On Sunday nights, I create a weekly to-do list using the monthly to-do list (and my electronic calendar). I try to schedule each task to a particular day of the week. Here’s what the first week of January looked like (again with personal items and people’s names erased):
I am finding this system to be really helpful. I have a lot of anxiety about forgetting to do some small task and this system is alleviating all of that anxiety. The system is also helping me to prioritize my time. Something about looking at the tasks I have from this big picture viewpoint is helpful for prioritizing. And it definitely helps me to be more productive. Now if I have a half hour between meetings or other commitments, I can look at these lists and figure out whether there’s something that I can work on in that amount of time.
But the parts of the bullet journal that have gotten me really excited are the parts that I think Carroll would identify as the “mindfulness practice.” I have created lists of blog post topics that I add to as they occur to me so that I don’t forget. I have created lists of books I want to read, TV shows and movies I want to watch, and games I want to play. I have a list of topics to talk to my supervisor about at our next meeting that I add to as things occur to me. I have a page of quotations from things I’m reading that I want to remember. Having all of this material in one place, a notebook that I carry with me all the time, makes me feel very mindful of my life.
But I have saved the best for last–the habit tracking pages. I made a list of habits I wanted to develop and mark on the habit tracker each day whether I did the thing. Here’s January’s habit tracker (with the habits themselves blacked out):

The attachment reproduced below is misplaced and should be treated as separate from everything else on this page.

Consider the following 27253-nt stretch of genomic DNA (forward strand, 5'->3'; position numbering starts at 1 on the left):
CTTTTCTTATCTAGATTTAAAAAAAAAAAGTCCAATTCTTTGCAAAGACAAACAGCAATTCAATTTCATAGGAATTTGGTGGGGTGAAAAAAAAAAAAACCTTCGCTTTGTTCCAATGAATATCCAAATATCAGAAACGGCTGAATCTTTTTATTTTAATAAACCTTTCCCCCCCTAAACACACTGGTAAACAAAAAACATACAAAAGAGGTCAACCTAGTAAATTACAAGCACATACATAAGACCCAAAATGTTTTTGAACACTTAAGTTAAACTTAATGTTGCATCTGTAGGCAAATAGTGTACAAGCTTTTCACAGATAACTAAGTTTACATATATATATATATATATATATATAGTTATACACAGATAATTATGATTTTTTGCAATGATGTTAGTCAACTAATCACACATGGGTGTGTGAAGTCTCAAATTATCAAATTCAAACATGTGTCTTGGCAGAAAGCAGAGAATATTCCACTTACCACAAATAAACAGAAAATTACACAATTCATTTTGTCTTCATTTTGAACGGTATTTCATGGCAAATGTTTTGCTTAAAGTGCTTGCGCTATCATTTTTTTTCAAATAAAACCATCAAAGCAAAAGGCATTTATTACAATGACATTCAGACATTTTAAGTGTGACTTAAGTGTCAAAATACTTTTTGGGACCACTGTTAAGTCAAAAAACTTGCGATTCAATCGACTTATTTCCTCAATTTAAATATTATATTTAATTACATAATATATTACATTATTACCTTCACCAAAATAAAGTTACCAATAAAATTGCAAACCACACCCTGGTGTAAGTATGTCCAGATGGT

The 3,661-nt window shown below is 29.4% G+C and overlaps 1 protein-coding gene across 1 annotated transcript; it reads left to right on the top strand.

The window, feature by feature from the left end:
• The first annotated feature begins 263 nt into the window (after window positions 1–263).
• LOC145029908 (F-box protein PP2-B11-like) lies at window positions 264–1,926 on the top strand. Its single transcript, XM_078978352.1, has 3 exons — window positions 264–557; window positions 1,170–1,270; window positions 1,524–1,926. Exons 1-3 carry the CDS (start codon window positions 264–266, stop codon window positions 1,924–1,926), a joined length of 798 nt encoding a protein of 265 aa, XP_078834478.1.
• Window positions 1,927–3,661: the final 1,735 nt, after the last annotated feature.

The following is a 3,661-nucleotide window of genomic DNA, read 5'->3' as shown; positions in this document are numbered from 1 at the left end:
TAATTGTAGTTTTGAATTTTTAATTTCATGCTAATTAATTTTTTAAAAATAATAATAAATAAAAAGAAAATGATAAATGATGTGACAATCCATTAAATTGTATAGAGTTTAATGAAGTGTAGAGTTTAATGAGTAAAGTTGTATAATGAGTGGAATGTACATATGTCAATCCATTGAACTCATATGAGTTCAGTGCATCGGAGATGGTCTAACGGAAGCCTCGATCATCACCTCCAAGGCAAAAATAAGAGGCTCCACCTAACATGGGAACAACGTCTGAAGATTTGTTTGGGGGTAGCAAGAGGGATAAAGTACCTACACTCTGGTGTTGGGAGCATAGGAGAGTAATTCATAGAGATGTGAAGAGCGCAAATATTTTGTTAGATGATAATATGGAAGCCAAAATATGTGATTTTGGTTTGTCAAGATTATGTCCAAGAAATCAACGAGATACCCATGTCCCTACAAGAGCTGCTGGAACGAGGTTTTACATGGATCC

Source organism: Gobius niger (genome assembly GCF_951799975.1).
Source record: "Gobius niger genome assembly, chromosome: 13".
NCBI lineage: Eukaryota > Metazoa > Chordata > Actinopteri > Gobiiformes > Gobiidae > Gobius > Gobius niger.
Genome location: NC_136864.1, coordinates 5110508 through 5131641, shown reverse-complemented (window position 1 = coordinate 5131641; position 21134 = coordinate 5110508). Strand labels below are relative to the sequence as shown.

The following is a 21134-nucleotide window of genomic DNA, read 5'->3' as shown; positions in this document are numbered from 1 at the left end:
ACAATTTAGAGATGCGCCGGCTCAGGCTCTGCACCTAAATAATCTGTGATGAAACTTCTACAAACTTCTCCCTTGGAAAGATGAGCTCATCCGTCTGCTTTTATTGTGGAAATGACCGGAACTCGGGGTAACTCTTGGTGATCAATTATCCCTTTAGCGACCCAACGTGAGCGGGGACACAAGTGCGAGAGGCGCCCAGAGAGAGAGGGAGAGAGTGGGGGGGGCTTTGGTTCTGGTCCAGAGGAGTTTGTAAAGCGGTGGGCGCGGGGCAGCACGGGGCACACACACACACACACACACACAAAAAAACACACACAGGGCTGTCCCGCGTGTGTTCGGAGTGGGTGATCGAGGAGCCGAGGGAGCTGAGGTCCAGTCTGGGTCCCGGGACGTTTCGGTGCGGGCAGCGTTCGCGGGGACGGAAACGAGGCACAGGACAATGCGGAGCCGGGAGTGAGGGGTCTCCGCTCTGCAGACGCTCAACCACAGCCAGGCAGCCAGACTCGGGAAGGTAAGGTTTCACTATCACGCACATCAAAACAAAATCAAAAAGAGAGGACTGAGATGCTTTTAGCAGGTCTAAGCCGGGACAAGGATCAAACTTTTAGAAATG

I find this tool to be the most motivating thing about my bullet journal. I used a very simple way of tracking habits but there are many very cool examples that are far more fun visually.
I started looking at bullet journals as a tool that might help some students to be more successful (whatever successful means to them). But I have found it to be really helpful and inspiring for me. There is no end of what you can add to a bullet journal. There are tons of examples on the web but be careful about getting overwhelmed by the visual attractiveness of some of them. The attractive bullet journals are very cool but your bullet journal should be a tool for your life, which means it won’t be perfect. You’ll probably have pages that have things crossed out and pages that you end up not using and some pages will be really basic and not pretty at all. Mine is full of stuff like that. I’m still experimenting with how I want to use the tool. And I don’t want to spend all my time setting things up in the bullet journal. I want to spend my time doing the tasks listed in the bullet journal, watching the movies and TV shows, writing the blog posts, etc. Anyway, I’m loving it so far. I’d be curious to hear if anyone else uses a bullet journal or is inspired to start one.
I am currently Professor of Digital Media at Plymouth State University in Plymouth, NH. I am also the current Coordinator of General Education at the University. I am interested in astrophotography, game studies, digital literacies, open pedagogies, and generally how technology impacts our culture.